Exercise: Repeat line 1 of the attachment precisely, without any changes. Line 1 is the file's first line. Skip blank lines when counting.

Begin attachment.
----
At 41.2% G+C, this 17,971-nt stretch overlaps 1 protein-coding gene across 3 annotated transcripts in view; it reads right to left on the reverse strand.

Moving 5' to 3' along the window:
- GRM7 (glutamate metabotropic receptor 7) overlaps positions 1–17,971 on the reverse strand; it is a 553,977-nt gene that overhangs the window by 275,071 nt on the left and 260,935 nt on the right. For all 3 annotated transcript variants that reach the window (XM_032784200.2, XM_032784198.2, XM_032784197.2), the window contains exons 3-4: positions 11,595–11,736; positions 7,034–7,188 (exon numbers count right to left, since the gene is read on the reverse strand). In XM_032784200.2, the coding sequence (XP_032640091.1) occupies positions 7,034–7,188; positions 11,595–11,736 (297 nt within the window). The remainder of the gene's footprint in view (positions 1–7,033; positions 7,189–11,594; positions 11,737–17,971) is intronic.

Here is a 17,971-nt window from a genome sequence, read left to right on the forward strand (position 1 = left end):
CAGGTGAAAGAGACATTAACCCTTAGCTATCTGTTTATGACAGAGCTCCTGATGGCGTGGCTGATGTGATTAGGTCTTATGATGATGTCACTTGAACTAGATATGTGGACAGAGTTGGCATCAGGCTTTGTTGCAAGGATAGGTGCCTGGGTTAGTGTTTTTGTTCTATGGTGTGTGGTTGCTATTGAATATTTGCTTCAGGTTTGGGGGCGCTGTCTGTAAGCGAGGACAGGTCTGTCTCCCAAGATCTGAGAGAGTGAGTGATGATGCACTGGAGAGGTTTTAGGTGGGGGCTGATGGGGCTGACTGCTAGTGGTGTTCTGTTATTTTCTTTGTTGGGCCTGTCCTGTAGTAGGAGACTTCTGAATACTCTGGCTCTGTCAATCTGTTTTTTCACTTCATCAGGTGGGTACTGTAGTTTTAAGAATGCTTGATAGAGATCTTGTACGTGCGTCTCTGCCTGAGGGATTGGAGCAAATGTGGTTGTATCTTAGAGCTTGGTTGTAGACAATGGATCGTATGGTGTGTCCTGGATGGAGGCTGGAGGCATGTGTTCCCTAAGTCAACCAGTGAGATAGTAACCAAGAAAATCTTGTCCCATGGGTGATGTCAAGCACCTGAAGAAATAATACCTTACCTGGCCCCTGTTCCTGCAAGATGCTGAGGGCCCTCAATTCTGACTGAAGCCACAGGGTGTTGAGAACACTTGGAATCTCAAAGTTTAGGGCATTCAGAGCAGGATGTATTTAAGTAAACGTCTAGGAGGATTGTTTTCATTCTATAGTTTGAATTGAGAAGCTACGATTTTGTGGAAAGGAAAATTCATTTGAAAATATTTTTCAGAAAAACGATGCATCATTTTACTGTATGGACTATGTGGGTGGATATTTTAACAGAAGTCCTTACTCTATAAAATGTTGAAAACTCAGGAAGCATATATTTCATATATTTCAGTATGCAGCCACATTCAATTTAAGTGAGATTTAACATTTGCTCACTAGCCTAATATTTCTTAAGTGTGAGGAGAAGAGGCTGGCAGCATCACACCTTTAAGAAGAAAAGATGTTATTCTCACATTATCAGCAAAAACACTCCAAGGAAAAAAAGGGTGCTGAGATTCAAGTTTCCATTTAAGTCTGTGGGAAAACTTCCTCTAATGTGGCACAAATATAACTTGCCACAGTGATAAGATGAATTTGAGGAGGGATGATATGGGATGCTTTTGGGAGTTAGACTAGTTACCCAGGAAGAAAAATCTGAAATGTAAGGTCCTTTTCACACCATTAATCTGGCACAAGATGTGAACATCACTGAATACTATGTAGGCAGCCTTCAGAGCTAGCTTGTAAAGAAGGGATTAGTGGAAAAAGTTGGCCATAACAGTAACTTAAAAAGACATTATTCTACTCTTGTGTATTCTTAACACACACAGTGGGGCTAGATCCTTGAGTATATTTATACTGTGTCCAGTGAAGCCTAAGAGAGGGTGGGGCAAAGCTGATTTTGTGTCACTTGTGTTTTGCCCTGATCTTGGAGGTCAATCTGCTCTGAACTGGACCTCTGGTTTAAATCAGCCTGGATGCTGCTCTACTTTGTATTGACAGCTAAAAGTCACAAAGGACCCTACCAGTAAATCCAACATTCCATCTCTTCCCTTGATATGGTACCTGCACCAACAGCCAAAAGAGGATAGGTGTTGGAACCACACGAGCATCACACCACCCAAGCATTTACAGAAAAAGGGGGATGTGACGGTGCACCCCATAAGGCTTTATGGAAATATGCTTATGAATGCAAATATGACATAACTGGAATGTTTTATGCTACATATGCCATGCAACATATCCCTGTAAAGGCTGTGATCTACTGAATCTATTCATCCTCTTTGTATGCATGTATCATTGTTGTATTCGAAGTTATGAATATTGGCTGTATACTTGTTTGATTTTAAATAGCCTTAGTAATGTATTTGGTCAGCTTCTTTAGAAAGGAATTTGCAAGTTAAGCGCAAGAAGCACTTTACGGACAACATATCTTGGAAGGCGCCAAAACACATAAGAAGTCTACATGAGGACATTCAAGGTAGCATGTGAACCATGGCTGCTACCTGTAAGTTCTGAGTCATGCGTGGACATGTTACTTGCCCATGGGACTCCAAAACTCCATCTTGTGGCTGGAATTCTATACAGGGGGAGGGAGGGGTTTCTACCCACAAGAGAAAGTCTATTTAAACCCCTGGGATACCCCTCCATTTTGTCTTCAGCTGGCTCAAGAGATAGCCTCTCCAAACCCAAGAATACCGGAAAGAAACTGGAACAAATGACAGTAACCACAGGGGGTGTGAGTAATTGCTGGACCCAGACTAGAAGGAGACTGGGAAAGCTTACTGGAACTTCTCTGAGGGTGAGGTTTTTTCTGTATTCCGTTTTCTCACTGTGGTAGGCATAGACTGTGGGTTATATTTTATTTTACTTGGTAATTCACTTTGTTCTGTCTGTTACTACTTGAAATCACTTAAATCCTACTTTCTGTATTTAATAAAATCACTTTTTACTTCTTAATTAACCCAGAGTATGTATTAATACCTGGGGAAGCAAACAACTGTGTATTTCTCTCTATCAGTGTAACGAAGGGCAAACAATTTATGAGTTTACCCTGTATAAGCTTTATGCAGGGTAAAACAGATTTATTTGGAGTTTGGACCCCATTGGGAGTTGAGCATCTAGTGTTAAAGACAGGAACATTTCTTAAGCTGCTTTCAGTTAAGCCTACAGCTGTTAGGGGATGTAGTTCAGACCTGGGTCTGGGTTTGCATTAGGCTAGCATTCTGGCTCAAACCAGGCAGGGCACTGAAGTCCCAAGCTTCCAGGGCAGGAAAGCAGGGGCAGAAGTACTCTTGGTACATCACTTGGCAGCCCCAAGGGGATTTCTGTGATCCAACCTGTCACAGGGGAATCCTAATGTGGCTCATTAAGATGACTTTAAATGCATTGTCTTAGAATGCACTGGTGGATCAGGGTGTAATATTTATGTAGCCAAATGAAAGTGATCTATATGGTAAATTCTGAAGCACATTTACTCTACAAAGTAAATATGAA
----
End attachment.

At 41.2% G+C, this 17,971-nt stretch overlaps 1 protein-coding gene across 3 annotated transcripts in view; it reads right to left on the reverse strand.